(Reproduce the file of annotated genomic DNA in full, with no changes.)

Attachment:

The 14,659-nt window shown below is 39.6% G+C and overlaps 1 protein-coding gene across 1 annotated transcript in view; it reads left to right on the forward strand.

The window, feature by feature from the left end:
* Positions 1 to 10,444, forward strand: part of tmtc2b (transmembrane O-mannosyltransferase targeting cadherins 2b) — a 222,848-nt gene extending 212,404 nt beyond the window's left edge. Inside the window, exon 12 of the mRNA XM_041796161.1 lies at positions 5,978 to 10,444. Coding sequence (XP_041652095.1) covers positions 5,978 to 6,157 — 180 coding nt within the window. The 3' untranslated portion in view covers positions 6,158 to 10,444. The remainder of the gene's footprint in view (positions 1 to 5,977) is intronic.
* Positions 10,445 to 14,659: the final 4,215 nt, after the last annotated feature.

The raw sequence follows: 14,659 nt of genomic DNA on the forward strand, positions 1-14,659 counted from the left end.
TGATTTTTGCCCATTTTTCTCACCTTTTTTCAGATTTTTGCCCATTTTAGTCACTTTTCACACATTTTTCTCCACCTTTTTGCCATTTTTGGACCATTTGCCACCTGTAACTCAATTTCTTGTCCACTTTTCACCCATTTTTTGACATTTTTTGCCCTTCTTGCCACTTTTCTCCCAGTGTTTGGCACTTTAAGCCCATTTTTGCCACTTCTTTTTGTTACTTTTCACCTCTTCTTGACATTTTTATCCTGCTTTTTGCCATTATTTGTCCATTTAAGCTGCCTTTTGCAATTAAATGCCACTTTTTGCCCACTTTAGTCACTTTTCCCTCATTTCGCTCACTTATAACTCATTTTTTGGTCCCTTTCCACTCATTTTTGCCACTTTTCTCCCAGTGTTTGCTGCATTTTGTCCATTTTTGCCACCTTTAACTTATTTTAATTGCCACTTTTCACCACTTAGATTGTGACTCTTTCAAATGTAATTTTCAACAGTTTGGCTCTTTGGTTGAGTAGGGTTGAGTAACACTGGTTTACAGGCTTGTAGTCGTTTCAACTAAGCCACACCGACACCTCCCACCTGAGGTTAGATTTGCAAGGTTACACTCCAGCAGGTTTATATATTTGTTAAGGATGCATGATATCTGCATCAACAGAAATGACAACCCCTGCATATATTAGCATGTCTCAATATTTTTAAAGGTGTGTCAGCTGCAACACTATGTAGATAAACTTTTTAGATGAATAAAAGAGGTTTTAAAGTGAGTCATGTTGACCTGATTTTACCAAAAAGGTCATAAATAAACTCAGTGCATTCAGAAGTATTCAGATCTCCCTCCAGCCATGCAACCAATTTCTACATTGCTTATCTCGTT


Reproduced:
The 14,659-nt window shown below is 39.6% G+C and overlaps 1 protein-coding gene across 1 annotated transcript in view; it reads left to right on the forward strand.

The window, feature by feature from the left end:
* Positions 1 to 10,444, forward strand: part of tmtc2b (transmembrane O-mannosyltransferase targeting cadherins 2b) — a 222,848-nt gene extending 212,404 nt beyond the window's left edge. Inside the window, exon 12 of the mRNA XM_041796161.1 lies at positions 5,978 to 10,444. Coding sequence (XP_041652095.1) covers positions 5,978 to 6,157 — 180 coding nt within the window. The 3' untranslated portion in view covers positions 6,158 to 10,444. The remainder of the gene's footprint in view (positions 1 to 5,977) is intronic.
* Positions 10,445 to 14,659: the final 4,215 nt, after the last annotated feature.

The raw sequence follows: 14,659 nt of genomic DNA on the forward strand, positions 1-14,659 counted from the left end.
TGATTTTTGCCCATTTTTCTCACCTTTTTTCAGATTTTTGCCCATTTTAGTCACTTTTCACACATTTTTCTCCACCTTTTTGCCATTTTTGGACCATTTGCCACCTGTAACTCAATTTCTTGTCCACTTTTCACCCATTTTTTGACATTTTTTGCCCTTCTTGCCACTTTTCTCCCAGTGTTTGGCACTTTAAGCCCATTTTTGCCACTTCTTTTTGTTACTTTTCACCTCTTCTTGACATTTTTATCCTGCTTTTTGCCATTATTTGTCCATTTAAGCTGCCTTTTGCAATTAAATGCCACTTTTTGCCCACTTTAGTCACTTTTCCCTCATTTCGCTCACTTATAACTCATTTTTTGGTCCCTTTCCACTCATTTTTGCCACTTTTCTCCCAGTGTTTGCTGCATTTTGTCCATTTTTGCCACCTTTAACTTATTTTAATTGCCACTTTTCACCACTTAGATTGTGACTCTTTCAAATGTAATTTTCAACAGTTTGGCTCTTTGGTTGAGTAGGGTTGAGTAACACTGGTTTACAGGCTTGTAGTCGTTTCAACTAAGCCACACCGACACCTCCCACCTGAGGTTAGATTTGCAAGGTTACACTCCAGCAGGTTTATATATTTGTTAAGGATGCATGATATCTGCATCAACAGAAATGACAACCCCTGCATATATTAGCATGTCTCAATATTTTTAAAGGTGTGTCAGCTGCAACACTATGTAGATAAACTTTTTAGATGAATAAAAGAGGTTTTAAAGTGAGTCATGTTGACCTGATTTTACCAAAAAGGTCATAAATAAACTCAGTGCATTCAGAAGTATTCAGATCTCCCTCCAGCCATGCAACCAATTTCTACATTGCTTATCTCGTT